A new variant of Creutzfeldt-Jakob disease was first reported in 1996,1 and compelling evidence now exists that this novel disease is caused by exposure of humans to the agent that causes bovine spongiform encephalopathy. The initial description of variant Creutzfeldt-Jakob disease—based on the first 10 cases diagnosed—reported a predominantly psychiatric initial presentation, as distinct from the usual clinical course of sporadic Creutzfeldt-Jakob disease.
A study of the first 14 cases of variant Creutzfeldt-Jakob disease in the United Kingdom, of which 13 patients had been seen by a psychiatrist early in the clinical course, revealed that all 14 patients had early psychiatric features.2 Typical presentations were depression, anxiety, and behavioural change, and two patients displayed first rank psychotic symptoms. However, the authors concluded that analysis of the psychiatric symptoms did not reveal specific features that differentiated variant Creutzfeldt-Jakob disease, at the time of presentation, from more common psychiatric disorders, although subsequent neurological and cognitive deterioration led to the eventual clinical suspicion of Creutzfeldt-Jakob disease. These psychiatric features concur with those described in subsequent case reports,3,4 and with an analysis published in the Psychiatric Bulletin.5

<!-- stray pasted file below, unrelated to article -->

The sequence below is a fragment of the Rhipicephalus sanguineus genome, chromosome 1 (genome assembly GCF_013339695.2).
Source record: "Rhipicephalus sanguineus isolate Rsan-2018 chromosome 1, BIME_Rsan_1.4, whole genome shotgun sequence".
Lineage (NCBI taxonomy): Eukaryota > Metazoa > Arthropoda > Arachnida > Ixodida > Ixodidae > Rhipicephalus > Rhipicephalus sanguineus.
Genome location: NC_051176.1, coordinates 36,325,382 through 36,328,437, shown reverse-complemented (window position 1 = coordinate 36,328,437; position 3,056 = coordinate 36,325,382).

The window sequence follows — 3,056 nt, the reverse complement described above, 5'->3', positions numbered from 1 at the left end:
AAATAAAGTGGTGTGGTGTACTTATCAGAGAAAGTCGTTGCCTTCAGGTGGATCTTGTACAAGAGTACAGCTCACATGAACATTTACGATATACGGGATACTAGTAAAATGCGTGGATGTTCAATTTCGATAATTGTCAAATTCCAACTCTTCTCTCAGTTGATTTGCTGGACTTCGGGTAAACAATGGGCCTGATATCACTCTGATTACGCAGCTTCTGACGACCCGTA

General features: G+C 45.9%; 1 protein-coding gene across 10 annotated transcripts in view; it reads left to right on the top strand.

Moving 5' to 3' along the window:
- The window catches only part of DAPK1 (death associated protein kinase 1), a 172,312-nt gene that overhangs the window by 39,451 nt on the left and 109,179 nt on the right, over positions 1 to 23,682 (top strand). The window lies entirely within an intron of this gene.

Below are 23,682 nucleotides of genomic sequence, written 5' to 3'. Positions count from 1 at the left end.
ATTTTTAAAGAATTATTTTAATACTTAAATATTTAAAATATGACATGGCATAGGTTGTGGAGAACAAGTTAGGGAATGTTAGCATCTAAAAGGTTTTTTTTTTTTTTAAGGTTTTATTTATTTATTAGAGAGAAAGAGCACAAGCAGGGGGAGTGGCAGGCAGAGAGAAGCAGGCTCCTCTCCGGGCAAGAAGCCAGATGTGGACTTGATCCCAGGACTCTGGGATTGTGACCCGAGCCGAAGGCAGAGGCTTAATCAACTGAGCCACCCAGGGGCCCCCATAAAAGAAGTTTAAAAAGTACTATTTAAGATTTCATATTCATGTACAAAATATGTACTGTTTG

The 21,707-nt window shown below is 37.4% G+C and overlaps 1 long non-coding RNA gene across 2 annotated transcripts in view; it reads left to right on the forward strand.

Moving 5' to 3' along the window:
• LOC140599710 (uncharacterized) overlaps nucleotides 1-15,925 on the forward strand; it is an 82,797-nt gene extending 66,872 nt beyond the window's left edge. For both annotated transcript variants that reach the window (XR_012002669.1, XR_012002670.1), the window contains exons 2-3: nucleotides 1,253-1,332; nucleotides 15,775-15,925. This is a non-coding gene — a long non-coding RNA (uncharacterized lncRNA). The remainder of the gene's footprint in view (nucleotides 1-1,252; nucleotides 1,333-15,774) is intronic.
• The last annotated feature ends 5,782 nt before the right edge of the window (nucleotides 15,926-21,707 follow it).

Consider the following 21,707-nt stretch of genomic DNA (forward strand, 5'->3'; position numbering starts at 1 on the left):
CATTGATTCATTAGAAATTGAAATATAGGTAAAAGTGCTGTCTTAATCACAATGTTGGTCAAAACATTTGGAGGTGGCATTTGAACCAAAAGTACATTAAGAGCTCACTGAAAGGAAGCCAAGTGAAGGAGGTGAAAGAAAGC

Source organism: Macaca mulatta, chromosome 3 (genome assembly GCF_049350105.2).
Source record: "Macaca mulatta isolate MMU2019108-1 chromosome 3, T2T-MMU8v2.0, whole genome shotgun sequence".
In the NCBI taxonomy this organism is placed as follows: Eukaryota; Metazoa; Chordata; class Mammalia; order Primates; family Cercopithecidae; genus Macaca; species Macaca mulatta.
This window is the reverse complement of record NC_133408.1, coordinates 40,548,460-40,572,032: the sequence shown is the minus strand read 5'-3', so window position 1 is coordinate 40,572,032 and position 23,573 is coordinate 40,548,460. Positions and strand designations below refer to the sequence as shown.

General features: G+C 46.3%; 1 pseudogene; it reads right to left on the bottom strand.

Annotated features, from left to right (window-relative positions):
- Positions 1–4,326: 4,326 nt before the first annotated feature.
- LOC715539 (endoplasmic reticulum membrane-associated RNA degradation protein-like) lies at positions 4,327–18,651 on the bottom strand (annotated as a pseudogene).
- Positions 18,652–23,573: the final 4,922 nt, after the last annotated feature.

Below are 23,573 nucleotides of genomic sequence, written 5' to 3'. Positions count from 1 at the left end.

Subsequent to the description of the first 14 cases of variant Creutzfeldt-Jakob disease in 1997,2 the number of definite or probable cases in the United Kingdom has increased to over 100 (data supplied by National CJD Surveillance Unit, Edinburgh). Scope now exists for a much larger analysis of this relatively newly described condition and, in particular, an assessment of the early psychiatric and neurological features.
We report on a retrospective analysis of case records held in the National CJD Surveillance Unit relating to the first 100 patients who have been diagnosed with variant Creutzfeldt-Jakob disease according to established diagnostic criteria.6 The importance of providing a detailed analysis of the early diagnostic features of variant Creutzfeldt-Jakob disease is underlined by the occurrence of this condition in countries other than the United Kingdom, including France, Ireland, and Italy, with the possibility that the risks of human exposure to the bovine spongiform encephalopathy agent may be even more widespread.